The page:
Detection by Fluorescent Imager (P9312)


  1. Add an appropriate volume of 3X SDS-PAGE sample buffer and proceed with sample preparation and SDS-PAGE according to the gel manufacturer’s instructions.

  2. After the gel is run, immediately take a fluorescent image using a laser scanner with the appropriate excitation wavelength for the SNAP-tag fluorescent substrate used (e.g. 488 nm with SNAP-Vista Green).

  3. After fluorescent imaging, standard fixing and staining protocols can be used to detect any non-fluorescent proteins.


    Most gel fixing/staining protocols will affect the fluorescence of the SNAP-tag substrates. The fluorescent gel should be appropriately scanned before continuing with protein staining. 

    We recommend the routine addition of 1 mM DTT to all buffers used for handling, labeling and storage of the SNAP-tag Purified Protein. This will enhance the labeling by improving the stability and reactivity of the SNAP-tag protein. Labeling also works under non-reducing conditions. Care should be taken to avoid handling the SNAP-tag Purified Protein above 4°C prior to labeling. 

    Correct storage and handling of unlabeled SNAP-tag Purified Protein or SNAP-tag fusion proteins is essential to maintain the reactivity of the SNAP-tag prior to labeling. Unlabeled SNAP-tag Purified Protein or SNAP-tag fusion proteins should be stored at -20°C or -80°C and thawed just before use. Prolonged handling at temperatures above 4°C should be avoided, especially if the protein is stored in the absence of reducing agents (e.g. DTT).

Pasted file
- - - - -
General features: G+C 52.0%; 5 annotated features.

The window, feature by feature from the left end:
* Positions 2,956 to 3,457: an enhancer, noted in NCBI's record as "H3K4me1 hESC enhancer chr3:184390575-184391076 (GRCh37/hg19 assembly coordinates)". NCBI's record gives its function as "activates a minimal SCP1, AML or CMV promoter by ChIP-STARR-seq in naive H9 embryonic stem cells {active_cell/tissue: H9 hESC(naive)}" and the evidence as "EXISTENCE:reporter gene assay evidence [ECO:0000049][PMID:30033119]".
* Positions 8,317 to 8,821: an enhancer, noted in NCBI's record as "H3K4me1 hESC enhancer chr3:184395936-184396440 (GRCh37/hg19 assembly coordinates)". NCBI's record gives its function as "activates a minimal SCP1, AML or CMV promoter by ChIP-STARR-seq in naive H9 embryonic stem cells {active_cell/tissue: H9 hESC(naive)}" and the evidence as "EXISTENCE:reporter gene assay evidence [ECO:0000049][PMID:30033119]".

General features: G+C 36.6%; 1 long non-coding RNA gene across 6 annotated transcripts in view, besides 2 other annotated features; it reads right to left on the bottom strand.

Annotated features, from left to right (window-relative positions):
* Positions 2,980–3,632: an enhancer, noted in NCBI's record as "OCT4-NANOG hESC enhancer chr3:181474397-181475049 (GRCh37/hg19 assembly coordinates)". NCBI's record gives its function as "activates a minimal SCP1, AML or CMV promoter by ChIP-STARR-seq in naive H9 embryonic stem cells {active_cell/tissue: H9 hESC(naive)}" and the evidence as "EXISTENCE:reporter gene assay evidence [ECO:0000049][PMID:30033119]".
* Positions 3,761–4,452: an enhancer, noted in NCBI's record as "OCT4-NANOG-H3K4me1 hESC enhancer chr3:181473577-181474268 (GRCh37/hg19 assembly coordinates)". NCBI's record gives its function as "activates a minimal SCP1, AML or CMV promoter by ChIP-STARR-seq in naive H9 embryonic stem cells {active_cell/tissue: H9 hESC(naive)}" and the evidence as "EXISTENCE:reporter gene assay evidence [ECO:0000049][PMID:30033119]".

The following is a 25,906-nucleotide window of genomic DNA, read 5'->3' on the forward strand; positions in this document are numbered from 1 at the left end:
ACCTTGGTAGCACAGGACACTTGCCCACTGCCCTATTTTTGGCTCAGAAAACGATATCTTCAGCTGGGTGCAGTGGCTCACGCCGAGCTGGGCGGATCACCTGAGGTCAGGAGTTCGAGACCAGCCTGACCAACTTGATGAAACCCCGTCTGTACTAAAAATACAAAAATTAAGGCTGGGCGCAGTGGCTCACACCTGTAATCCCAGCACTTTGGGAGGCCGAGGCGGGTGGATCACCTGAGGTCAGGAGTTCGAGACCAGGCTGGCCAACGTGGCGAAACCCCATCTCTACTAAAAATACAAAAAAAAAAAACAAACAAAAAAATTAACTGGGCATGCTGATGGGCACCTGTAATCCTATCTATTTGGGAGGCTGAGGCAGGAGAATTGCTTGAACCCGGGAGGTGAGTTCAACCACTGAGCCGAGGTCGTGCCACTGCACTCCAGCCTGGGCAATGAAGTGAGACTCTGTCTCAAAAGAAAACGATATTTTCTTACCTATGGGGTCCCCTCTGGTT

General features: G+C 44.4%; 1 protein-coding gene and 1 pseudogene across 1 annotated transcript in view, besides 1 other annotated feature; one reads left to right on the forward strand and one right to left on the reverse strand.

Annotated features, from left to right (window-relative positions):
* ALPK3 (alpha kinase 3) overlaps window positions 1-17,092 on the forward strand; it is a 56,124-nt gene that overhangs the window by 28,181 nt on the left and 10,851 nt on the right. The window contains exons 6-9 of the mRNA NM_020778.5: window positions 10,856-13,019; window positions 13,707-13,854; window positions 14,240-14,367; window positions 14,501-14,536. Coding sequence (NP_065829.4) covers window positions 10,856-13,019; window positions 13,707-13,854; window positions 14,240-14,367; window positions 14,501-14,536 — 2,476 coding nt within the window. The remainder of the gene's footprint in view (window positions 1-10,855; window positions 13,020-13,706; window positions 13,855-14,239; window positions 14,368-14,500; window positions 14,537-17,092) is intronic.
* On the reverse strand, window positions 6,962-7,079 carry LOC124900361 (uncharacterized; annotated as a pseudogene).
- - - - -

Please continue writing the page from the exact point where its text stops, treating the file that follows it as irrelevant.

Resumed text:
The SNAP-tag labeling reaction is tolerant of a wide range of buffers. The requirements of the fusion partner should dictate the buffer selected. The following buffer guidelines are recommended: pH between 7.0 and 8.0, monovalent salts (e.g. sodium chloride) between 50 mM and 250 mM, at least 1 mM DTT. Non-ionic detergents can be added to 0.5% v/v if required, but SDS and other ionic detergents should be avoided entirely because they inhibit the activity of the SNAP-tag. Metal chelating reagents (e.g. EDTA and EGTA) also inhibit SNAP-tag activity and should be avoided. Many proteins benefit from the addition of glycerol for frozen storage, typically 20% v/v. 

    Unreacted SNAP-tag fluorescent substrate (e.g. SNAP-Vista Green) will run in front of the protein bands in the gel, running at an equivalent molecular weight below 20 kDa (below the band obtained for SNAP-tag alone). If the fluorescence from the unreacted substrate interferes with the imaging for your protein, you may separate the labeled protein from unreacted substrate after the labeling reaction and before running the gel using, for example, a spin separation device.